ShopAdvisor Buys Retailigence to Marry Mobile With In-Store Shopping

ShopAdvisor has acquired Retailigence in a tie-up of two marketing technology startups that highlights a push by brands and retailers to get smarthphone-wielding shoppers to make purchases in stores.

The deal price wasn’t disclosed.

ShopAdvisor was founded in 2011 as Evoqu and initially launched with an app that allows shoppers to scan barcodes of items and receive price comparisons for a product across different sellers. The app also tracks prices over time and sends users mobile alerts when there are discounts on items in which they’ve shown interest.

ShopAdvisor still offers a consumer-facing app, which has been downloaded more than 2 million times. But the company has expanded its focus to offer several products and services—such as native advertising tools and analysis of consumer purchasing habits—to retailers, brands, and media publishers.

ShopAdvisor’s goal is to make it easier for consumers to discover products on their mobile devices, and then guide them through an in-store purchase. Say a young man is reading a fashion magazine on his tablet and a tie catches his eye. He might click for more information, but pass on ordering it. A week later, he walks by a store that sells the tie, and a notification on his phone alerts him that it’s on sale. If all works as planned, he walks in and buys it.

ShopAdvisor accomplishes this through location-based marketing, which utilizes the GPS on a user’s smartphone and small sensors installed in retail outlets that detect when a target consumer is nearby. (ShopAdvisor says it only sends push notifications if a user gives permission, and it sends alerts sparingly and only for products relevant to the person.)

ShopAdvisor already tracks more than 210 million products available online or in brick-and-mortar stores. With its purchase of Redwood City, CA-based Retailigence, ShopAdvisor gains the ability to track in real time the availability of those products across 200,000 physical stores, according to a press release.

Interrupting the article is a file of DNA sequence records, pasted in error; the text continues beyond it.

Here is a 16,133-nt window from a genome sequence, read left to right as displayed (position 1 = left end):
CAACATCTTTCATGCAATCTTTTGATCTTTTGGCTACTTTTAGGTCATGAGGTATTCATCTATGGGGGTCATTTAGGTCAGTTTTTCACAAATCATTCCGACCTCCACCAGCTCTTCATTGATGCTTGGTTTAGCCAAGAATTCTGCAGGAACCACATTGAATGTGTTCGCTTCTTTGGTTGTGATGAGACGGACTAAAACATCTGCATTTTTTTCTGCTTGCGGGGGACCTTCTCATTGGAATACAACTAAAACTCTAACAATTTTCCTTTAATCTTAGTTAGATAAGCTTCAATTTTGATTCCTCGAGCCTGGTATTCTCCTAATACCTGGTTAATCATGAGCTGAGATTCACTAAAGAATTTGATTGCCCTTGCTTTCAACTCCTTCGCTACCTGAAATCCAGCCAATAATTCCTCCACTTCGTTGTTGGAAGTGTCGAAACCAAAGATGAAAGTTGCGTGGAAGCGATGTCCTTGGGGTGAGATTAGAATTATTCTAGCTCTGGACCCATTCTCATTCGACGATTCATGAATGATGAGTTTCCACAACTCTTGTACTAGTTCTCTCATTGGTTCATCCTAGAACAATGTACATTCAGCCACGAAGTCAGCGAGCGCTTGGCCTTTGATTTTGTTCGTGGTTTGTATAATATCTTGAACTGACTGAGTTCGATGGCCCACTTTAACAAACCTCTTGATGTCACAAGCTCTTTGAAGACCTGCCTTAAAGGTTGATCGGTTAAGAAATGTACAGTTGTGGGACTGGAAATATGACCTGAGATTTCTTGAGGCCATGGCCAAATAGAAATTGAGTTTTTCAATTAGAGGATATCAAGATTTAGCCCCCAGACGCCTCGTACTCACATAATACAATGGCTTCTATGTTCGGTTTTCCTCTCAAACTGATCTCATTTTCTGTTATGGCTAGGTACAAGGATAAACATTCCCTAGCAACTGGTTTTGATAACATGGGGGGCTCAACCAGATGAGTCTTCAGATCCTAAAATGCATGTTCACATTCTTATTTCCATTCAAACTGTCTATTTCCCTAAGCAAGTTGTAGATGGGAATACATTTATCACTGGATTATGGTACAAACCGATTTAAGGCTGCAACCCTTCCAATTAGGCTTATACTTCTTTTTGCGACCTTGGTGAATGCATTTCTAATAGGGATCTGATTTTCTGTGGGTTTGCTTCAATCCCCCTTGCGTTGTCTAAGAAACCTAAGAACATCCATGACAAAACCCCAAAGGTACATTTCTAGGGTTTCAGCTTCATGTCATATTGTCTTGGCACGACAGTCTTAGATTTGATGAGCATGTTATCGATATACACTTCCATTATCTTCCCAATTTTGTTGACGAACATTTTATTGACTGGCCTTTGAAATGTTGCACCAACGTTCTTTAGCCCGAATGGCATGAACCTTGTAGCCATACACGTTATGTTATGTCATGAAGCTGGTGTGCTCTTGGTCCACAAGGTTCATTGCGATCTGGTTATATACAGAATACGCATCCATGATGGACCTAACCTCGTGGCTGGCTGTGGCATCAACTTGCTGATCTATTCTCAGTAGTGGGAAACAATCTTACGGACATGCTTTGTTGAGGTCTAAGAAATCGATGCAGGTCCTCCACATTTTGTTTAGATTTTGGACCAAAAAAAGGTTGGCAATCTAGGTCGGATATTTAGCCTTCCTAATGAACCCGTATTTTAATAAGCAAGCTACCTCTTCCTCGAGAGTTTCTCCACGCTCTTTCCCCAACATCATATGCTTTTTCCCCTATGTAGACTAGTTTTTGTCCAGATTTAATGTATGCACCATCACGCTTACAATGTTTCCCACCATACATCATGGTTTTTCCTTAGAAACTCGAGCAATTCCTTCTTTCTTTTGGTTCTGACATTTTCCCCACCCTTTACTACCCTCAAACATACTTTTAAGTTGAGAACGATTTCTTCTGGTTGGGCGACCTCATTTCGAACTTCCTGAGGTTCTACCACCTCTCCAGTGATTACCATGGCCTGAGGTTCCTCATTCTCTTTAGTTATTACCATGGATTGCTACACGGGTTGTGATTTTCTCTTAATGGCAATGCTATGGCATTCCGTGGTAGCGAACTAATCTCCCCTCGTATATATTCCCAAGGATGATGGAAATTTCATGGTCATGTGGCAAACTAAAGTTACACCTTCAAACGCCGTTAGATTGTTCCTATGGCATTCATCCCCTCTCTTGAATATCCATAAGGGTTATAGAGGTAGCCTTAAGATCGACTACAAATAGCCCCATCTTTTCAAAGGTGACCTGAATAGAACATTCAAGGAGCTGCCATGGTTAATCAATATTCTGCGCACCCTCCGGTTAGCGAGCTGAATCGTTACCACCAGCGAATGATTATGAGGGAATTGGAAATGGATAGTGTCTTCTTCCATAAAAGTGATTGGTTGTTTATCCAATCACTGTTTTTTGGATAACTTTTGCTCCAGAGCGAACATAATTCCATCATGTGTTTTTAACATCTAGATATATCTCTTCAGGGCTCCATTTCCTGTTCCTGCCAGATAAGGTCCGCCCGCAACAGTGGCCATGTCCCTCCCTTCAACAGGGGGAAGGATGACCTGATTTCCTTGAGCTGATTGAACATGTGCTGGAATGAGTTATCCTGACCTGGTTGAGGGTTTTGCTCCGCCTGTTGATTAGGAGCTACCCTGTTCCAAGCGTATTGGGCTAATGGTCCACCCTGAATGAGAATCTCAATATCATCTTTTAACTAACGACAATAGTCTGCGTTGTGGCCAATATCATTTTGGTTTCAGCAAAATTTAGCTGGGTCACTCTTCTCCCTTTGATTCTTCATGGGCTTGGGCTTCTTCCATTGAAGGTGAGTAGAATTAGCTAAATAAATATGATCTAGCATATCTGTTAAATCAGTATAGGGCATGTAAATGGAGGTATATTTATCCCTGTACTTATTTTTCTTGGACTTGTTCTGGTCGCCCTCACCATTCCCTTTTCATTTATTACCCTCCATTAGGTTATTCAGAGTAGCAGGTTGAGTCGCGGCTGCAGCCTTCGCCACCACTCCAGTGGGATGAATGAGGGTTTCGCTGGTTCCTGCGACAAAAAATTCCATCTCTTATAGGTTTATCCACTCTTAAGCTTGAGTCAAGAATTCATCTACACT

There are several trends at work here. Despite the rise of Amazon and its e-commerce brethren, the vast majority of shopping still happens in person at brick-and-mortar outlets, ShopAdvisor says. That’s good for brands and retailers because consumers are more likely to follow through on a purchase—and buy more stuff—when they’re in a store. The trick is getting consumers there.

At the same time, mobile devices are playing a bigger role in the buying process, starting with discovering products and continuing in the store. Consumers often consult their phones to do research while looking at products in the aisles.

“As traditional online advertising becomes increasingly ineffective, publishers, brands, and retailers know they must shift their ad strategy so that it aligns with how consumers want to be engaged,” ShopAdvisor CEO Jeff Papows says in a release announcing the acquisition. “We see the need for a completely integrated path to purchase, through the media, where consumers are influenced, staying connected through the transaction—online or at a local retailer. It’s the right time to integrate these things as brands focus their spending on the mobile consumer, yet still recognizing the critical importance of brick-and-mortar commerce.”

Papows joined ShopAdvisor in January, taking over for founding CEO Scott Cooper. The company has raised at least $7.8 million from investors, according to SEC filings, although a recent New York Times story pegged it at $11 million. Retailigence has raised at least $5.7 million, SEC filings show.

The deal is ShopAdvisor’s first acquisition, the Boston Business Journal reported.

Trending on Xconomy